As construction safety becomes an increasing priority, building contractors and developers throughout the five boroughs are feeling the effects of the city’s recent inspection crackdown in their wallets.
Industry experts say the multi-day or multi-week work stoppages that sometimes follow an inspection can cost a developer or contractor millions of dollars in loan interest payments, rental costs of machinery and lost labor. And now, after several high-profile accidents — including the East Side crane collapse that killed seven people in March — and the resignation of the Department of Buildings’ commissioner, Patricia Lancaster, last month, the crackdown is likely to intensify.
Days after stepping in, Robert LiMandri, who was named acting buildings commissioner in the wake of Lancaster’s departure, said the city is prepared to
issue more stop-work orders if necessary.
“If safety rules are not observed and sites are unsafe, our inspectors are prepared to stop work until the sites are made safe. … Nothing gets an owner’s attention like a stop-work order, as the cost of construction delays can run into the tens of thousands of dollars per day,” LiMandri said during testimony to an Assembly committee.
Last year, construction sites throughout the city got slapped with 9,929 full and partial stop-work orders. That was up from 6,829 in 2006 and 3,319 in 2005, according to data from the DOB. Meanwhile, so far this year, 13 people have died in city construction accidents, including at sites like the crane collapse and the Trump Soho building, where a worker fell 42 stories to his death after a concrete molding collapsed. Those casualties compare to 12 in all of 2007.
The Trump Soho project was shut down for six weeks until the DOB partially lifted the stop-work order on Feb. 21. The partial stop-work order was still in effect at press time, according to the agency.
While there seems to be a consensus that more needs to be done to stem accidents and beef up safety, especially with so much building going on throughout the city, stop-work orders can lead to mounting bills. Contractors can face financial penalties from developers if their schedules are pushed back, and for developers, a delay in a project could mean missing their target market.
“We’re struggling to get our arms around this process because we’re all focused on the same goal [of safety], but the financial consequences and the time it takes to address the remedies for a particular stop-work order have tremendous financial implications,” said Louis Coletti, the president of the Building Trades Employers’ Association.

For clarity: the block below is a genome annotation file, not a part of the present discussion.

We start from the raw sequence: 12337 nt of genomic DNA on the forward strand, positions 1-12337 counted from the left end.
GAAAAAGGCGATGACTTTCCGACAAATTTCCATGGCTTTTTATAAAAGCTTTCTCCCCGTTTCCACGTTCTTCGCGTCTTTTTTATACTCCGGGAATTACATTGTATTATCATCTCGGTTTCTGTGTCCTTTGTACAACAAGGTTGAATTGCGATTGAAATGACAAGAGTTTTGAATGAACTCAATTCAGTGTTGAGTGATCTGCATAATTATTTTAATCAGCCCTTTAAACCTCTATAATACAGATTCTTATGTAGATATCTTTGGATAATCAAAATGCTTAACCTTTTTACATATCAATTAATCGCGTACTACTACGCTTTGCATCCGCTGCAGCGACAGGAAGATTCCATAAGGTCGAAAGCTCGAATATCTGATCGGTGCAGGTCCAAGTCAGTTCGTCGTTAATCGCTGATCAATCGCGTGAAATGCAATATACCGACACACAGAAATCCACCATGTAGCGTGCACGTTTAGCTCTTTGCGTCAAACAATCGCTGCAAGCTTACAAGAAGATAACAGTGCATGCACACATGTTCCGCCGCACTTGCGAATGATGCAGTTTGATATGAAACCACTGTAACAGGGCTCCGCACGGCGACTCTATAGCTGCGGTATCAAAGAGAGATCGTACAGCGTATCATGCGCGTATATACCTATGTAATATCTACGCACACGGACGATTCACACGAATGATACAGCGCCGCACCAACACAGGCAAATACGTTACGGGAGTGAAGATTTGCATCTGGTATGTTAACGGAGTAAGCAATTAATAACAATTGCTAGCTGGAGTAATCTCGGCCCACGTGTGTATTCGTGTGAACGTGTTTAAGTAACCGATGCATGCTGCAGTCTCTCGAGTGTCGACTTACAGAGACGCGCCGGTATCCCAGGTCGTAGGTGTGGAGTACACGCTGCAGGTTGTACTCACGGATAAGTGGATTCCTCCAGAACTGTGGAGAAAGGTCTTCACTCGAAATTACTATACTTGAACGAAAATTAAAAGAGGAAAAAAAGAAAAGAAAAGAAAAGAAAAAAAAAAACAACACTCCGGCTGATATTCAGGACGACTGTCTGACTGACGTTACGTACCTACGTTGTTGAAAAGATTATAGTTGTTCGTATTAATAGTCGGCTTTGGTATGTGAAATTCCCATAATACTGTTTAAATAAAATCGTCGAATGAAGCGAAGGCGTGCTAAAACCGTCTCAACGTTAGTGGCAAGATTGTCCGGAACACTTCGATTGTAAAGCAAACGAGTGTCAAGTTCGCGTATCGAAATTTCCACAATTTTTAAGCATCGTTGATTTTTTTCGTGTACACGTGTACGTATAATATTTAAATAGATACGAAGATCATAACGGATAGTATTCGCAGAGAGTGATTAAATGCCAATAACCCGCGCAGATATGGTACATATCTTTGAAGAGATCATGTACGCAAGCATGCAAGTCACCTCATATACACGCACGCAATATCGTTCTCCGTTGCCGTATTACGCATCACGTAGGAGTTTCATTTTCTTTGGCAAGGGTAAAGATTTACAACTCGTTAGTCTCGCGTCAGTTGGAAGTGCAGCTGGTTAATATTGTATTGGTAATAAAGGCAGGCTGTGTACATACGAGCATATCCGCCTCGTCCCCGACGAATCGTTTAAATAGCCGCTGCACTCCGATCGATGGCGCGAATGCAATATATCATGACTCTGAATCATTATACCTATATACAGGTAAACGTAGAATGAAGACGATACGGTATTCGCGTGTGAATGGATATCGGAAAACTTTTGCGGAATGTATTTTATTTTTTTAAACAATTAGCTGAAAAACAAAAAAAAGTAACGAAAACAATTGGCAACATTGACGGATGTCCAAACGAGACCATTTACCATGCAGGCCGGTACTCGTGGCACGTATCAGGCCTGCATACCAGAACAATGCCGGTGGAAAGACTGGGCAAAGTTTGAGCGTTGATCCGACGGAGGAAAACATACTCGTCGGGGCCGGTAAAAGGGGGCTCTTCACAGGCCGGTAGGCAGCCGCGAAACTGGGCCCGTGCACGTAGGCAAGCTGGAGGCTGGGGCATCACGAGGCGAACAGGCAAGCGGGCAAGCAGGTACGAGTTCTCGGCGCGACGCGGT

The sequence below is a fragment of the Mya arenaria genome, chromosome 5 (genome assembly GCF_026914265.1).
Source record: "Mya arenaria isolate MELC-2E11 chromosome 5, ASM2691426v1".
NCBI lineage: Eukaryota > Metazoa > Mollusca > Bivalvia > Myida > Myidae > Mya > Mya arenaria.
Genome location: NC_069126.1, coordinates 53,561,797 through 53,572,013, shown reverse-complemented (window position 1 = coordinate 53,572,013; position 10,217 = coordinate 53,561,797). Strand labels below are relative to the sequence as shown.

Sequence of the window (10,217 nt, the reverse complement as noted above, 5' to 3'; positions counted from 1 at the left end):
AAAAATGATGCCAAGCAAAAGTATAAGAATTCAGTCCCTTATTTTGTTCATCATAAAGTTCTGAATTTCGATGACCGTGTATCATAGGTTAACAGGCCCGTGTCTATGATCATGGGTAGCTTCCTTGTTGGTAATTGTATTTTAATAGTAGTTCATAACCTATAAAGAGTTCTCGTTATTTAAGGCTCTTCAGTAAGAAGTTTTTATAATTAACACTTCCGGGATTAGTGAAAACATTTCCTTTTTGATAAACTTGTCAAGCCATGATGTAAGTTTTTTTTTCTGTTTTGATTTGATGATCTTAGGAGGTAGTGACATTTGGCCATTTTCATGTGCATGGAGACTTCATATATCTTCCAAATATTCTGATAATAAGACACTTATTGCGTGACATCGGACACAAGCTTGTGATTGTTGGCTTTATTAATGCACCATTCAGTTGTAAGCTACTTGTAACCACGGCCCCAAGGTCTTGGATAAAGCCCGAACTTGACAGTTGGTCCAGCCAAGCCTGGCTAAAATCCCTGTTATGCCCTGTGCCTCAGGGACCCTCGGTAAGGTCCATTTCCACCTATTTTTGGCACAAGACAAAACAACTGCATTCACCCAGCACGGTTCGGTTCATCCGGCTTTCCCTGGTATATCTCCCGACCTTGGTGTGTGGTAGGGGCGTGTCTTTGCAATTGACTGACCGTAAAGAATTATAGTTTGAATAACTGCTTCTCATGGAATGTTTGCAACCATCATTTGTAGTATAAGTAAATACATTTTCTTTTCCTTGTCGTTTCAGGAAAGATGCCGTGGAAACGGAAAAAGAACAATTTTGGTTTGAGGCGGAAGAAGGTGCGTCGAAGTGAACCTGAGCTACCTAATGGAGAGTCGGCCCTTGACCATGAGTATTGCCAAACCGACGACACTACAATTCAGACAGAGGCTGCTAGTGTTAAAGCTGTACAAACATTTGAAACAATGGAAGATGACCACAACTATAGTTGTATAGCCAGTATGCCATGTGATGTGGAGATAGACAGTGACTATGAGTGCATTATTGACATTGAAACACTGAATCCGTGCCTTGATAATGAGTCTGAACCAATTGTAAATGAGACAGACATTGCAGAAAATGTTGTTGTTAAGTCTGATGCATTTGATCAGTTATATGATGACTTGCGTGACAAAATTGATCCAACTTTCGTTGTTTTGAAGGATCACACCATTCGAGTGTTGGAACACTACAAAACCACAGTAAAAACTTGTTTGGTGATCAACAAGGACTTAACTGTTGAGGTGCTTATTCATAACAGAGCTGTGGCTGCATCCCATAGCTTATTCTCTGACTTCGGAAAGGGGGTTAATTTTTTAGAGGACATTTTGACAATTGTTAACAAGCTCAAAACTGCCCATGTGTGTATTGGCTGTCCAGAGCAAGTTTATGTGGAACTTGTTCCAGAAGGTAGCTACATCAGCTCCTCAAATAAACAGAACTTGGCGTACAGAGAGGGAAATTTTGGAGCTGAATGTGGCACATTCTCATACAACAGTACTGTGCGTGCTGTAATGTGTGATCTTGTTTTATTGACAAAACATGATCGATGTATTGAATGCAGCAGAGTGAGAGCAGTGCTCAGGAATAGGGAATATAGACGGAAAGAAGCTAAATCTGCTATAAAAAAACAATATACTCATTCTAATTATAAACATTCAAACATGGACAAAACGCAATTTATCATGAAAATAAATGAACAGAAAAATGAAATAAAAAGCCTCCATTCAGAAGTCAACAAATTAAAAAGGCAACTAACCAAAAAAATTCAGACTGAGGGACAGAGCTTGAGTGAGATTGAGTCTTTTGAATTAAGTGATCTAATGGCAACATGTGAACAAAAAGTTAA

To put an actual price on the cost of a stop-work order depends on a host of factors, including how long the suspension is in effect, how far along the project is, how much of the construction loan has been drawn down and the kind of interest costs a site is carrying, explained Marolyn Davenport, a senior vice president at the Real Estate Board of New York.
“It could be $15,000 a day, or it could be almost $1 million a day for a really large site,” Davenport said. “It’s a huge variation. It’s just impossible to quantify.”
The DOB has hired nearly 150 new inspectors in the last six years. In fiscal year 2008, there are 426 budgeted inspectors, up from 278 in 2002. According to LiMandri’s Assembly testimony, by the end of the year, all inspectors will have hand-held computers with access to property information, including a history of violations.
Joel Klein, a developer in Williamsburg, recently discovered that if a project is delayed for an extended period of time, interest on loans starts to get expensive.
Klein said last year, the DOB approved a design for a seven-story Williamsburg condo project he was involved in, but that a department inspector later rejected the plan when he toured the site. The original design called for the building to rise 70 feet from the street without a setback, but, according to Klein, the department decided it needed a 10-foot setback from the street, or the building had to nix its seventh floor.